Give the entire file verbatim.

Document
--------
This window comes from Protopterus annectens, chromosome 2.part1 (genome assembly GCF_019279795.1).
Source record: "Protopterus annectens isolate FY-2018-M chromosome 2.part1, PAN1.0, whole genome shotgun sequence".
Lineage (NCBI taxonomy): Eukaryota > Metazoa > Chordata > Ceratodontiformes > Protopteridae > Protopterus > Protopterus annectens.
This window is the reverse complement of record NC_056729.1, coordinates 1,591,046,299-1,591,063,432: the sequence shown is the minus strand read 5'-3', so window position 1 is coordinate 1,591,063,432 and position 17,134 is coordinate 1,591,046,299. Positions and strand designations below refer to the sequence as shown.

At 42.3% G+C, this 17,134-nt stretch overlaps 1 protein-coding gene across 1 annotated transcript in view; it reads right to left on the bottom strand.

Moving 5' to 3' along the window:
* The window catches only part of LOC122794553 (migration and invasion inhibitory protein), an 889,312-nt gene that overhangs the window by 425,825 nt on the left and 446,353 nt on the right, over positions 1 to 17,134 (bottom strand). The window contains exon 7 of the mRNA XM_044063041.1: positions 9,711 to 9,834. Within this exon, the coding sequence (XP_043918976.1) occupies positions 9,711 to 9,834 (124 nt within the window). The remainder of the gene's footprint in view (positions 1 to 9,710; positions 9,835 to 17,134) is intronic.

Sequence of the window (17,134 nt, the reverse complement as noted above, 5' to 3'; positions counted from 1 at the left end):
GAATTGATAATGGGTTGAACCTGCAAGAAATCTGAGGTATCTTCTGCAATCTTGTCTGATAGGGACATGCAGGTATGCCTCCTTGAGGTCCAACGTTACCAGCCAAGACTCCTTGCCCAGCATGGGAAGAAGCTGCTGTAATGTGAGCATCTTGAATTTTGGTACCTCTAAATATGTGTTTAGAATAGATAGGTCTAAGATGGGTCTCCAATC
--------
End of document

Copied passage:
This window comes from Protopterus annectens, chromosome 2.part1 (genome assembly GCF_019279795.1).
Source record: "Protopterus annectens isolate FY-2018-M chromosome 2.part1, PAN1.0, whole genome shotgun sequence".
Lineage (NCBI taxonomy): Eukaryota > Metazoa > Chordata > Ceratodontiformes > Protopteridae > Protopterus > Protopterus annectens.
This window is the reverse complement of record NC_056729.1, coordinates 1,591,046,299-1,591,063,432: the sequence shown is the minus strand read 5'-3', so window position 1 is coordinate 1,591,063,432 and position 17,134 is coordinate 1,591,046,299. Positions and strand designations below refer to the sequence as shown.

At 42.3% G+C, this 17,134-nt stretch overlaps 1 protein-coding gene across 1 annotated transcript in view; it reads right to left on the bottom strand.

Moving 5' to 3' along the window:
* The window catches only part of LOC122794553 (migration and invasion inhibitory protein), an 889,312-nt gene that overhangs the window by 425,825 nt on the left and 446,353 nt on the right, over positions 1 to 17,134 (bottom strand). The window contains exon 7 of the mRNA XM_044063041.1: positions 9,711 to 9,834. Within this exon, the coding sequence (XP_043918976.1) occupies positions 9,711 to 9,834 (124 nt within the window). The remainder of the gene's footprint in view (positions 1 to 9,710; positions 9,835 to 17,134) is intronic.

Sequence of the window (17,134 nt, the reverse complement as noted above, 5' to 3'; positions counted from 1 at the left end):
GAATTGATAATGGGTTGAACCTGCAAGAAATCTGAGGTATCTTCTGCAATCTTGTCTGATAGGGACATGCAGGTATGCCTCCTTGAGGTCCAACGTTACCAGCCAAGACTCCTTGCCCAGCATGGGAAGAAGCTGCTGTAATGTGAGCATCTTGAATTTTGGTACCTCTAAATATGTGTTTAGAATAGATAGGTCTAAGATGGGTCTCCAATC